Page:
“As I hope you are aware, our major competitors had all previously made the switch. Although we had tried to maintain the 64 ounce size, we were at a big cost disadvantage. Consumers still bought the lower ounce cartons of our competitors, so to remain viable in the juice business, we had to follow suit.

As a company owned by farmers, we understand offering value to our customers. We have no control over the retail price supermarkets charge for our product. With that in mind, we will offer our 59 ounce features at a lower promotional cost, compared to the features usually run on the 64 ounce product.”

Another item that was downsized and discovered earlier in the year was Ivory Dishwashing Liquid.


When asked why the change, P&G responded:

” I’m sorry to hear that you have noticed the downsize in our bottles of Ivory Dish Soap. In the Fall of 2009, Ivory downsized our bottles because our raw materials went up and instead of charging more to the stores to handle our products we changed the size of the bottles. “

Thanks to Paul P. for the photo. Incidentally, he says the price stayed the same at about $2.42.

Cheryl from Massachusetts submitted this picture of Pastene Wine Vinegar which was downsized from a full quart to just 25.4 ounces, but the new bottle was taller than the old one. She poured the new contents into the old bottle to demonstrate just how much vinegar was actually removed.


Lastly, Jerri Q. was dismayed to find her Hill Bros. coffee had been substantially downsized, while the price stayed the same.


Thanks to all the contributors who found these examples of downsized products.  As we always say, downsizing is a sneaky way to pass on a price increase.

• • •

November 29, 2010

3% Interest on Checking? Don’t Bank On It!

Filed under: Finance — Edgar (aka MrConsumer) @ 5:41 am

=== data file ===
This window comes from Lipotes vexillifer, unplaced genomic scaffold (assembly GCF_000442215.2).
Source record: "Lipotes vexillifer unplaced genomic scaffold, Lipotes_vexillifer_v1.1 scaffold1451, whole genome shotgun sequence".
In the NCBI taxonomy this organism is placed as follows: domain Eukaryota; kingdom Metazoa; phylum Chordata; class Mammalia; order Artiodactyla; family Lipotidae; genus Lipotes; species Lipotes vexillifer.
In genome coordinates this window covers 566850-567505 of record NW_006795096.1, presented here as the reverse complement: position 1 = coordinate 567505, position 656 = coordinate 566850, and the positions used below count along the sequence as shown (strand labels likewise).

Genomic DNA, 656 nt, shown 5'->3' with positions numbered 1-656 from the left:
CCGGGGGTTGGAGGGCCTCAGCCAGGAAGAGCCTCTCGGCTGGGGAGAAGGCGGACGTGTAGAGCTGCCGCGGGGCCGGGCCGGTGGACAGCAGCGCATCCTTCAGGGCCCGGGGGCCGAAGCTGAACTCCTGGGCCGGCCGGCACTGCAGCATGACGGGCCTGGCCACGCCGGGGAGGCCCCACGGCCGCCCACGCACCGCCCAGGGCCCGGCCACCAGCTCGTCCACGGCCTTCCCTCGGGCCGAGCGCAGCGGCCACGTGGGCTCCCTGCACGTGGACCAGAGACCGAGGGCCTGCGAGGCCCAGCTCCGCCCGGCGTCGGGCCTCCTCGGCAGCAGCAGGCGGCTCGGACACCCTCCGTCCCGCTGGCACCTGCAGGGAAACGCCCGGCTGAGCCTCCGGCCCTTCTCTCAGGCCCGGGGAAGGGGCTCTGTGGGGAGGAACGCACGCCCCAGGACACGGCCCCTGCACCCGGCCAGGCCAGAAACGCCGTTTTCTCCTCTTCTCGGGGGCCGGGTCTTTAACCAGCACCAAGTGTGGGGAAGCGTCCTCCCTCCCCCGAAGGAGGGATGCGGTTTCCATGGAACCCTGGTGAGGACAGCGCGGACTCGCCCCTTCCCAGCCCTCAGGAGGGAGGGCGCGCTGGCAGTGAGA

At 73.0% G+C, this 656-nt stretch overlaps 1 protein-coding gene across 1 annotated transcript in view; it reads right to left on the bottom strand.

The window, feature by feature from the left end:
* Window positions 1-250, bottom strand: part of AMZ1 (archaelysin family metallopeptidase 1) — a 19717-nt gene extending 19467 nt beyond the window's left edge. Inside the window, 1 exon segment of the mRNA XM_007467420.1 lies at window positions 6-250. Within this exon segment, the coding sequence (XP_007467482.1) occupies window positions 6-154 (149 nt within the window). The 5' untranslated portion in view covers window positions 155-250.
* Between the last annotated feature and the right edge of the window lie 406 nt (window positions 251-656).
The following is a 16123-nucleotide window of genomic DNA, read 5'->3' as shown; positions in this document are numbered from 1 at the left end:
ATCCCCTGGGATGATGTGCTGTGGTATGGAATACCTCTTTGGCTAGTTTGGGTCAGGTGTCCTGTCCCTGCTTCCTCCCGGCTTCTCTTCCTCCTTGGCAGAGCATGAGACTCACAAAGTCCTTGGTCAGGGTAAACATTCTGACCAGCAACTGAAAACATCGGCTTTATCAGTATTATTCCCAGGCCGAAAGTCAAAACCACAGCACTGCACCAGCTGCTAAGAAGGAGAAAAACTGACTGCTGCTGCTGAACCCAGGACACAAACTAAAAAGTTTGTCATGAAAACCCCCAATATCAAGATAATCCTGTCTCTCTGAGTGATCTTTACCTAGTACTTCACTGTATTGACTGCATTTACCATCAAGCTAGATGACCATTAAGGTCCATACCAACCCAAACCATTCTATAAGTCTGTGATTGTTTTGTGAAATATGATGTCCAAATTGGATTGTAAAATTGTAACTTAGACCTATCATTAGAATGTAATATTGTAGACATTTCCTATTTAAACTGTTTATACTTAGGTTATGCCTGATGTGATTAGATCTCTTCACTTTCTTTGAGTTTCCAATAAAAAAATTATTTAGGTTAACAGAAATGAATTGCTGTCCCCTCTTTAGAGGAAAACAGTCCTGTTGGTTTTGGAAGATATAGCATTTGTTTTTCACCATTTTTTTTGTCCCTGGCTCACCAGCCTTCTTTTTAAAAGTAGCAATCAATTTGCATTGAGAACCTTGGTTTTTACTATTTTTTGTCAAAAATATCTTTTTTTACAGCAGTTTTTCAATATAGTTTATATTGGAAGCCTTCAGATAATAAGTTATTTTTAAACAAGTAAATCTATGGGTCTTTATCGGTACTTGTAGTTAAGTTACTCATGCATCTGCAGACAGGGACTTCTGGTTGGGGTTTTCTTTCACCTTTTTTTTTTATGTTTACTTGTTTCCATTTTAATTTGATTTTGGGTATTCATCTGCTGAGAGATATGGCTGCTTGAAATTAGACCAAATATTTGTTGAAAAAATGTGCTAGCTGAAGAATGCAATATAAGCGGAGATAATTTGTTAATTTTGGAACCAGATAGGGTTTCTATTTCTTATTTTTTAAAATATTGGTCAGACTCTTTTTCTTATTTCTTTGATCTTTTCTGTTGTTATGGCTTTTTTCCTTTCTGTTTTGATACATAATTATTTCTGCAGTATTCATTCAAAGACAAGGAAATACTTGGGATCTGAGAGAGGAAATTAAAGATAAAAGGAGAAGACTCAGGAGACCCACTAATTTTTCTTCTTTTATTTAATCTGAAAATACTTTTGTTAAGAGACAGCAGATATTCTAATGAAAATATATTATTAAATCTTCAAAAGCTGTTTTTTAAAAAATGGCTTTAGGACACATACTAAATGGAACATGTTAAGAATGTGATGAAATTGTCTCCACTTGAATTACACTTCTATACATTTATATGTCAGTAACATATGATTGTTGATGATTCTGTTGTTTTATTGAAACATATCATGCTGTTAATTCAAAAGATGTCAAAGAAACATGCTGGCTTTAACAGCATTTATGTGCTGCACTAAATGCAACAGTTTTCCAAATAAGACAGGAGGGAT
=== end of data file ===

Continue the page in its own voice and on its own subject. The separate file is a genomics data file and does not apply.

With so many bank accounts paying “bupkis” (almost nothing) according to comedian Jerry Stiller in Capital One commercials, this bank’s ad looked really promising.  They pay an enticing  3.01% interest on checking, and charge no fees at any ATM in the country.

What’s the catch?


Ah, if there were only one catch… but there are many buried in that ureadable footnote that appears to be printed in four point type.

— There is a limit of $25,000, higher amounts earn only 0.25%
— If you don’t follow all the rules/requirements, your rate drops to 0.25%
— You must make at 12 debit card transactions per month, not including ATM
— You must have direct deposit or have a recurring ACH transaction
— You must get your statement electronically
— You must access online banking at least once per month
— If you don’t follow the rules, you will not be reimbursed for ATM fees

All these requirements are likely to trip up all but the most diligent consumer, and will result in an account that really pays “bupkis”.

Accounts like this are called rewards checking, and can be found at various banks around the country. Because the nature of these accounts is so different from the traditional checking accounts we are all used to, banks need to more clearly disclose the unique requirements in order to actually receive the high rate of interest advertised.

• • •

November 22, 2010

Turkeys Offering Free Turkeys

Filed under: Food/Groceries — Edgar (aka MrConsumer) @ 6:01 am

Wendy A. wrote to Mouse Print* saying she had just gotten an email from MyPoints promoting a free turkey at Office Depot. Not only did it seem odd to her that an office supply store was giving out turkeys, but she was even more taken aback when reading the fine print.


Besides requiring a $125 minimum purchase, it instantly became clear that one could not purchase a whole turkey for the measily $10 coupon that the company was actually offering. She says, “Why not just say “Get $10 off a Thanksgiving turkey?” We agree.

Free and discounted turkey promotions are more popular at supermarkets certainly, and Shaw’s in the northeast jumped on the free turkey bandwagon too. They just sent out emails with the subject line: “Enjoy a free turkey for Thanksgiving”.

It almost sounds like the supermarket is being benevolent and giving away free turkeys. But, there is that dreaded “see terms and conditions”.


Once you’ve spent $500 on eligible items, a coupon with a maximum value of $20 will automatically be printed on the bottom of your receipt.

A $500 purchase requirement [not necessarily all at one time] for a free turkey? That makes Office Depot seem generous, only requiring $125. At least at Shaw’s they realize that a turkey normally costs more than $10, so they are promising $20 worth of turkey AND fixings.

Happy Thanksgiving.

• • •
Next Page »
Powered by: WordPressPrivacy Policy
Mouse Print exposes the strings and catches buried in the fine print of advertising.
Copyright © 2006-2020. All rights reserved. Advertisements are copyrighted by their respective owners.